It's super weird to hear so much about this engine and how half of the industry is using it and at the same time haven't seen any real gameplay. Matrix demo performance was atrocious and Hellblade 2 or Silent Hill 2 were almost cinematics. Were are the gameplays of those hundreds of games in development?
Gamers are used to assuming a slew of "secret projects" are being made with new engine technology behind the scenes because we're not usually treated to seeing, much less playing with, that tech before it's ready...
Unreal Engine 5, however, didn't work that way.
When Epic showed it in May of 2020, that really was a global first-time showing of the engine outside of some very specific high-level partnerships. And only Epic had those tools; Hellblade 2 and STALKER 2 didn't secretly have UE5 in the lab at that time, despite the fact that they were among the first to announce use of the engine and had previously run teasers for their games. (BTW, apparently even Epic only had its UE5 prototype production-ready for their "Lumen in the Land of Nanite" debut in September of 2019.) Close partners like The Coalition were still building prototypes in UE4 to get ready for UE5 as late as October 2020, months after the UE5 reveal, because Epic hadn't yet let them take home an early access build to play with.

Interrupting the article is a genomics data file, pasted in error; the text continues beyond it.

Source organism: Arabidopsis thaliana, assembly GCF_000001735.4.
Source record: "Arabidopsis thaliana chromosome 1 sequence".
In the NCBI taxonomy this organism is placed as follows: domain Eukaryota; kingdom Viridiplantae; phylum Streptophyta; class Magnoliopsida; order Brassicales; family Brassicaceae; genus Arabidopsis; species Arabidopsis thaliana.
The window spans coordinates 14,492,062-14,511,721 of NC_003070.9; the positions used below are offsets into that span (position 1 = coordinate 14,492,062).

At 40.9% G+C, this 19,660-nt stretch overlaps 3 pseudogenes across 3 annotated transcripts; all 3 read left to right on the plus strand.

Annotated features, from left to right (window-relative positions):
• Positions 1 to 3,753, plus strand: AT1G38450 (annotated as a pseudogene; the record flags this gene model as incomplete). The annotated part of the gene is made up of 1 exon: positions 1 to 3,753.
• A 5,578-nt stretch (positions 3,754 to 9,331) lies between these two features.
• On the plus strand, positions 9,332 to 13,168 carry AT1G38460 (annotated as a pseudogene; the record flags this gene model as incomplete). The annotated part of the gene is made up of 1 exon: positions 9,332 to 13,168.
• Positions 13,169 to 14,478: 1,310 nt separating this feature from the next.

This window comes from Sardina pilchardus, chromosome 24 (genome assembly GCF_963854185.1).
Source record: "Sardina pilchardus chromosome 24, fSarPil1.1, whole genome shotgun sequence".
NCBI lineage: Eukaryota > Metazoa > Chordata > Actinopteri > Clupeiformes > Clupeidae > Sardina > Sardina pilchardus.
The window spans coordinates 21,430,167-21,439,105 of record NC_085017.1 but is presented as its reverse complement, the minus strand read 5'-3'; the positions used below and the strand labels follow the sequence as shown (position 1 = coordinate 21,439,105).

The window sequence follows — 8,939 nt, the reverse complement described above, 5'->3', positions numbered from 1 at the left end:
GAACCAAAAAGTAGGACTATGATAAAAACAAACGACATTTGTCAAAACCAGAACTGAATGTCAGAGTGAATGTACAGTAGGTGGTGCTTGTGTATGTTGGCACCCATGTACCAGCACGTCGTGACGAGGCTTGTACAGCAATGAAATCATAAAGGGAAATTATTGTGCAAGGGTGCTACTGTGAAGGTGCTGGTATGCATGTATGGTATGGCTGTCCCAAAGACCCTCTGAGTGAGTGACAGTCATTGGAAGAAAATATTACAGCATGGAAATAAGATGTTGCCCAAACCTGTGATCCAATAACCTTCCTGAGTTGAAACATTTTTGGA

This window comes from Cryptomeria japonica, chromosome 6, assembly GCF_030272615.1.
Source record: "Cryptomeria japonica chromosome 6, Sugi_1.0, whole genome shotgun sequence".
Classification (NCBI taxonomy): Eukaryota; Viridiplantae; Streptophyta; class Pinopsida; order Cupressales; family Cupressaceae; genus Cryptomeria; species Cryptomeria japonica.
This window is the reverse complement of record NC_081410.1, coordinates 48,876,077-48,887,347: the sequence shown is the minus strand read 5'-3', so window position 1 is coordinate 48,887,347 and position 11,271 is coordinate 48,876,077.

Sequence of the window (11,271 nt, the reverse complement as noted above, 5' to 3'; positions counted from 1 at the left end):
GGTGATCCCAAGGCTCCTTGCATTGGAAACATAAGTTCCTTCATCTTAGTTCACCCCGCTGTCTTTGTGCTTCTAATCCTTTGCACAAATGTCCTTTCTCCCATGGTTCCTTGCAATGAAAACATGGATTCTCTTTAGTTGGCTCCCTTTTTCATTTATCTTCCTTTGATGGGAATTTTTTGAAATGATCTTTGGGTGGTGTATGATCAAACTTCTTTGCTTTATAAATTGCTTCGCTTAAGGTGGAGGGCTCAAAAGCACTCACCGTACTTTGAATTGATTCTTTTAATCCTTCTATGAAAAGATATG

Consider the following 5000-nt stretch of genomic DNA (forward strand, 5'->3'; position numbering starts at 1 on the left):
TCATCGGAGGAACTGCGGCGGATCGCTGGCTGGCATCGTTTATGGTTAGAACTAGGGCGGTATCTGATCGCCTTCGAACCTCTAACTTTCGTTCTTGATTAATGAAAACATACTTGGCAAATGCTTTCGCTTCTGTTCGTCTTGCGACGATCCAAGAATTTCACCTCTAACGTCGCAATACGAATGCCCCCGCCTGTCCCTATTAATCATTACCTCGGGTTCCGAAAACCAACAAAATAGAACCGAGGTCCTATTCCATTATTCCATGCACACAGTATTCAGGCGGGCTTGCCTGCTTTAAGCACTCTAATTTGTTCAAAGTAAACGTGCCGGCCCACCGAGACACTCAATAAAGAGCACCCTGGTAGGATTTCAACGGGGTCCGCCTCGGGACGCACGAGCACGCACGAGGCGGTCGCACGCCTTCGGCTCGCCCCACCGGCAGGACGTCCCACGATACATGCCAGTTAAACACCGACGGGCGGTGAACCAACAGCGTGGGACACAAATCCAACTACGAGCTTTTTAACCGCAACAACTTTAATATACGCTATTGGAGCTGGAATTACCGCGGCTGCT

When we saw UE5 in May 2020, we all thought, "Oh man, here we go...", and then when UE5 Early Access released in May of 2021, we thought, "It has begun...!" But looking back, we should actually have known that we weren't being teased; we were seeing actual the state of UE5 in real time. When you first saw Lumen and Nanite at home, so did professional game designers, and when homebrewers got their hands on the Early Access build, so did most game development studios.
You weren't being shown a magic trick, you were actually there as it happened... and yet, we're still waiting for "the prestige" because we're so used to there being secrets behind the curtain.
We believed that this is what PS5/XSSX console games would look like at launch, but this was still experimental tech, still a ways away from working fully in real games.)
The timeline messes with your head, but when you realize that game developers really have had less than 2 years using UE5 and that big-budget games take 3-5 years to make, it starts to become clear what the state of UE5 game production is.